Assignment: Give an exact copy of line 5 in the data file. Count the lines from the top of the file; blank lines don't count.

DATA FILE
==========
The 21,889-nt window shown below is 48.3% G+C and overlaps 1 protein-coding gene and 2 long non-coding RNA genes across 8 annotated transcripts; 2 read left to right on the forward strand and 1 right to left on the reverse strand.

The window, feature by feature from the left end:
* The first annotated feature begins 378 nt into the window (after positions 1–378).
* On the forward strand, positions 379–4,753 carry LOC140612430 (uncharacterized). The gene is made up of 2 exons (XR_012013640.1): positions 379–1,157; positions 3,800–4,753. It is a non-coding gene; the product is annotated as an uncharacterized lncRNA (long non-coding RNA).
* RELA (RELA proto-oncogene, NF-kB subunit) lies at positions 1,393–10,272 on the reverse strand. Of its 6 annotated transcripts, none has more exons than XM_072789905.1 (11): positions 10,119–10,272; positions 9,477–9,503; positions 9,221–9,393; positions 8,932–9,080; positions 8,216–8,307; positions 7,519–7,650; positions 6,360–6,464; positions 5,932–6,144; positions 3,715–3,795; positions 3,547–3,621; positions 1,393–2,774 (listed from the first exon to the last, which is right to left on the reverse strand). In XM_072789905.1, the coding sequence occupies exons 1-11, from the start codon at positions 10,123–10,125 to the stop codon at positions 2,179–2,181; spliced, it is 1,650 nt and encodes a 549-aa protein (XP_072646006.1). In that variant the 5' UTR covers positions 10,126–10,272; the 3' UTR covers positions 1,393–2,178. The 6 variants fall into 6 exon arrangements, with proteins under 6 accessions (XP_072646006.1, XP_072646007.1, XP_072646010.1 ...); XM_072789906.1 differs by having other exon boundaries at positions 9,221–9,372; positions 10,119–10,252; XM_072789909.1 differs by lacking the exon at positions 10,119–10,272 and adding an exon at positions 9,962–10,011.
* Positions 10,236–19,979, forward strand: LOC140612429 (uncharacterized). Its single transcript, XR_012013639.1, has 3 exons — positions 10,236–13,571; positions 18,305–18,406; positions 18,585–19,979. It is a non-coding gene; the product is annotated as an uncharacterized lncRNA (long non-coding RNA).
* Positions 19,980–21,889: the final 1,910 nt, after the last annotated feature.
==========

* RELA (RELA proto-oncogene, NF-kB subunit) lies at positions 1,393–10,272 on the reverse strand. Of its 6 annotated transcripts, none has more exons than XM_072789905.1 (11): positions 10,119–10,272; positions 9,477–9,503; positions 9,221–9,393; positions 8,932–9,080; positions 8,216–8,307; positions 7,519–7,650; positions 6,360–6,464; positions 5,932–6,144; positions 3,715–3,795; positions 3,547–3,621; positions 1,393–2,774 (listed from the first exon to the last, which is right to left on the reverse strand). In XM_072789905.1, the coding sequence occupies exons 1-11, from the start codon at positions 10,123–10,125 to the stop codon at positions 2,179–2,181; spliced, it is 1,650 nt and encodes a 549-aa protein (XP_072646006.1). In that variant the 5' UTR covers positions 10,126–10,272; the 3' UTR covers positions 1,393–2,178. The 6 variants fall into 6 exon arrangements, with proteins under 6 accessions (XP_072646006.1, XP_072646007.1, XP_072646010.1 ...); XM_072789906.1 differs by having other exon boundaries at positions 9,221–9,372; positions 10,119–10,252; XM_072789909.1 differs by lacking the exon at positions 10,119–10,272 and adding an exon at positions 9,962–10,011.